Hiking with limited mobility and kids: Tips from an amputee mama

We have kids and a mobility impairment. Here’s how we make hiking part of our family outings.

For as long as we’ve been parents, we’ve taken our kids hiking, starting when Connor was just a couple of months old. Besides being a mother, Jodie is an above-the-knee amputee who uses a prosthetic leg. Here are some things we’ve learned about hiking with limited mobility, and with children, along for the trail.

“Outside time is still outside time. Going for a short hike is better than going for no hike.”

Mobility, health, and safety considerations

Disabilities, limited mobility, accessibility, and mobility conditions all mean different things and take different forms for different people. We’re offering only observations from our lived experience. Jodie is an above-the-knee, or ATK, amputee who uses a prosthetic leg with a microprocessor-controlled knee. Some things are more challenging for her than they might be for others, and some things are easier. Our kids are little mountain goats, but they still have shorter legs than we do (for now).

However you want to explore hiking with your children, limited mobility, or a combination, we trust you can figure out the right conditions and boundaries for your and your family’s circumstances. We’d also encourage you to talk with, say, a trusted medical professional before hitting the trail, especially if disability is a consideration.

Why you should trust us

Over the years, we’ve hiked with babies in carriers, toddlers on little legs, and kids old enough to explore more independently. That said, neither of us parents are going to be mistaken for Paralympic or Olympic athletes.

Our hikes don’t include all-day uphill and downhill battles. We aren’t tackling ice, or multi-month trails such as the Appalachian Trail or the Pacific Crest Trail.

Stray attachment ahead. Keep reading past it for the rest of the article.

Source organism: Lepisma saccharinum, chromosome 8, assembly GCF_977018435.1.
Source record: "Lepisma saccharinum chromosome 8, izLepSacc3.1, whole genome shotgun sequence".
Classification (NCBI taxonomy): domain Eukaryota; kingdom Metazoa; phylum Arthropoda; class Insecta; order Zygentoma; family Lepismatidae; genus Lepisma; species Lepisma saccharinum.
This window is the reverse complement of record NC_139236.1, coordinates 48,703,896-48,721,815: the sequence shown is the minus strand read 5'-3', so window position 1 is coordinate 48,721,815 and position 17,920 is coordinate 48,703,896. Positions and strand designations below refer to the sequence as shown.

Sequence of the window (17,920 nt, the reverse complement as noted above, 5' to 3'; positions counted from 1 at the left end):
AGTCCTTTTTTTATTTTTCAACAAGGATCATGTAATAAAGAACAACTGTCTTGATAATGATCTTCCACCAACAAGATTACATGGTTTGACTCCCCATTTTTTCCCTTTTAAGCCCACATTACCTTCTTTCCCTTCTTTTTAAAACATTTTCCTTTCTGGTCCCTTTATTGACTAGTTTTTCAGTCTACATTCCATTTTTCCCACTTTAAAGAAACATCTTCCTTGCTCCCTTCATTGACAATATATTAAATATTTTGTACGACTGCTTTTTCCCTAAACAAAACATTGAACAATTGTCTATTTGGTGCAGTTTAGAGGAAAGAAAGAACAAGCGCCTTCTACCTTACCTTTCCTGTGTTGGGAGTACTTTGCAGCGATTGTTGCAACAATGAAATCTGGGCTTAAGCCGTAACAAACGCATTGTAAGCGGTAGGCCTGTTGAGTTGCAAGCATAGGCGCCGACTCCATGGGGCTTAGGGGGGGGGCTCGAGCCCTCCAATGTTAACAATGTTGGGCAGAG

Why in the world then, should you trust us for hiking advice?

We are simply parents who like to get outside with our kids. Living in Western Oregon means ample hiking and other nature opportunities abound within an hour of our front door.

Our hiking repertoire focuses on trails that need to be a good fit for our children and for Jodie. We’ve hiked trails throughout the American West, focusing on shorter hikes that work for our entire family.

Not only do we come back in one piece, we come back glad for the experience and ready for the next opportunity. We hope our trail-tested, parent-approved tips and experience help you do the same.

“We embrace the short, easy hike.”

Short hikes are still hikes

Our hikes probably look pretty small to many people. A trail that’s only a half-mile, a mile, or maybe a couple of miles is a great sweet spot for us. The prep, drive, and hiking time typically work well with our day, and we can finish up tired and ready to be done, but not fatigued or sore for days.

Are the short trails we hike going to open out on some backcountry wonder that takes us to pristine lands hardly ever perceived by humans? Nope. And it doesn’t need to be. We’d much rather take a short hike to a waterfall that gives us the right amount of exertion, than do some long-distance trek that leaves Jodie sore and the kids exhausted.

Short hikes are still hikes. Outside time is still outside time. Going for a short hike is better than going for no hike. We embrace the short, easy hike. It gets us outside, together, and we experience beautiful, restorative nature with every step.

In our experience

The drive to Yakso Falls, east of Roseburg, Oregon, took longer than the hike itself. However, the drive wound through hills and forests in southern Oregon. The parking area was inside a pond-side campground, and western hemlocks covered the trail with thin branches full of short green needles.

The hike was not arduous, and we stopped here and there along the way for a rest or for the kids to clamber around on tree trunks or rocks. And the waterfall itself? A lush, wide, and tumbling beauty. It was amazing to think that a short hike led to such a gorgeous waterfall.

“We hike for enjoyment, not for exertion or an expedition.”

What we pack for a family hike

Much of what we take on our hikes is the same as anyone else would take, such as the six essentials:

  • A hat for each person
  • Compass